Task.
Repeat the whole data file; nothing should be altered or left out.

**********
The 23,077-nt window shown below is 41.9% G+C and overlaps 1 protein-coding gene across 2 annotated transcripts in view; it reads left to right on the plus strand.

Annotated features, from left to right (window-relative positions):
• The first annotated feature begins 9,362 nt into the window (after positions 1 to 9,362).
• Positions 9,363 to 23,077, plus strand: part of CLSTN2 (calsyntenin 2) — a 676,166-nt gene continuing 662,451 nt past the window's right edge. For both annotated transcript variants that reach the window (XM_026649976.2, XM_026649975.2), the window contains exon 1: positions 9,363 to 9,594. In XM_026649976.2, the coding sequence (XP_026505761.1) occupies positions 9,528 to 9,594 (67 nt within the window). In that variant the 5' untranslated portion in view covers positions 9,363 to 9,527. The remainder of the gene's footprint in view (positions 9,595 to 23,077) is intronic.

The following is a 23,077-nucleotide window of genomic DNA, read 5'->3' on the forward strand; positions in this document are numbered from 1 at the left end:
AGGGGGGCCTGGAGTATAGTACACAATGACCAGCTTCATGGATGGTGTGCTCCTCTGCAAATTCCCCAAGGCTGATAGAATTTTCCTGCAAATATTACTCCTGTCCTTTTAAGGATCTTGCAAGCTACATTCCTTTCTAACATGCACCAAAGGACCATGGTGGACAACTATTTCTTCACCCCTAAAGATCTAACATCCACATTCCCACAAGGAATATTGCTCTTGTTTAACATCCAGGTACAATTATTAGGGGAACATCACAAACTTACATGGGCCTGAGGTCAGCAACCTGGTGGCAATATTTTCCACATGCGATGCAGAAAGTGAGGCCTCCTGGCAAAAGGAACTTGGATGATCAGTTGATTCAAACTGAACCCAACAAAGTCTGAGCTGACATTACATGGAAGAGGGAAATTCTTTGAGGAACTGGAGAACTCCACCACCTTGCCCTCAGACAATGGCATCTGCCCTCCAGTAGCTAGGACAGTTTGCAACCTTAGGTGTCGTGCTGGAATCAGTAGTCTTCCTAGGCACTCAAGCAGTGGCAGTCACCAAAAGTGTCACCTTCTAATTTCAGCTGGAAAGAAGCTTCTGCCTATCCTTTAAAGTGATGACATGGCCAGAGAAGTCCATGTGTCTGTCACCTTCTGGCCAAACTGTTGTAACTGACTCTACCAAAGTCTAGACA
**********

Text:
The 23,077-nt window shown below is 41.9% G+C and overlaps 1 protein-coding gene across 2 annotated transcripts in view; it reads left to right on the plus strand.

Annotated features, from left to right (window-relative positions):
• The first annotated feature begins 9,362 nt into the window (after positions 1 to 9,362).
• Positions 9,363 to 23,077, plus strand: part of CLSTN2 (calsyntenin 2) — a 676,166-nt gene continuing 662,451 nt past the window's right edge. For both annotated transcript variants that reach the window (XM_026649976.2, XM_026649975.2), the window contains exon 1: positions 9,363 to 9,594. In XM_026649976.2, the coding sequence (XP_026505761.1) occupies positions 9,528 to 9,594 (67 nt within the window). In that variant the 5' untranslated portion in view covers positions 9,363 to 9,527. The remainder of the gene's footprint in view (positions 9,595 to 23,077) is intronic.

The following is a 23,077-nucleotide window of genomic DNA, read 5'->3' on the forward strand; positions in this document are numbered from 1 at the left end:
AGGGGGGCCTGGAGTATAGTACACAATGACCAGCTTCATGGATGGTGTGCTCCTCTGCAAATTCCCCAAGGCTGATAGAATTTTCCTGCAAATATTACTCCTGTCCTTTTAAGGATCTTGCAAGCTACATTCCTTTCTAACATGCACCAAAGGACCATGGTGGACAACTATTTCTTCACCCCTAAAGATCTAACATCCACATTCCCACAAGGAATATTGCTCTTGTTTAACATCCAGGTACAATTATTAGGGGAACATCACAAACTTACATGGGCCTGAGGTCAGCAACCTGGTGGCAATATTTTCCACATGCGATGCAGAAAGTGAGGCCTCCTGGCAAAAGGAACTTGGATGATCAGTTGATTCAAACTGAACCCAACAAAGTCTGAGCTGACATTACATGGAAGAGGGAAATTCTTTGAGGAACTGGAGAACTCCACCACCTTGCCCTCAGACAATGGCATCTGCCCTCCAGTAGCTAGGACAGTTTGCAACCTTAGGTGTCGTGCTGGAATCAGTAGTCTTCCTAGGCACTCAAGCAGTGGCAGTCACCAAAAGTGTCACCTTCTAATTTCAGCTGGAAAGAAGCTTCTGCCTATCCTTTAAAGTGATGACATGGCCAGAGAAGTCCATGTGTCTGTCACCTTCTGGCCAAACTGTTGTAACTGACTCTACCAAAGTCTAGACA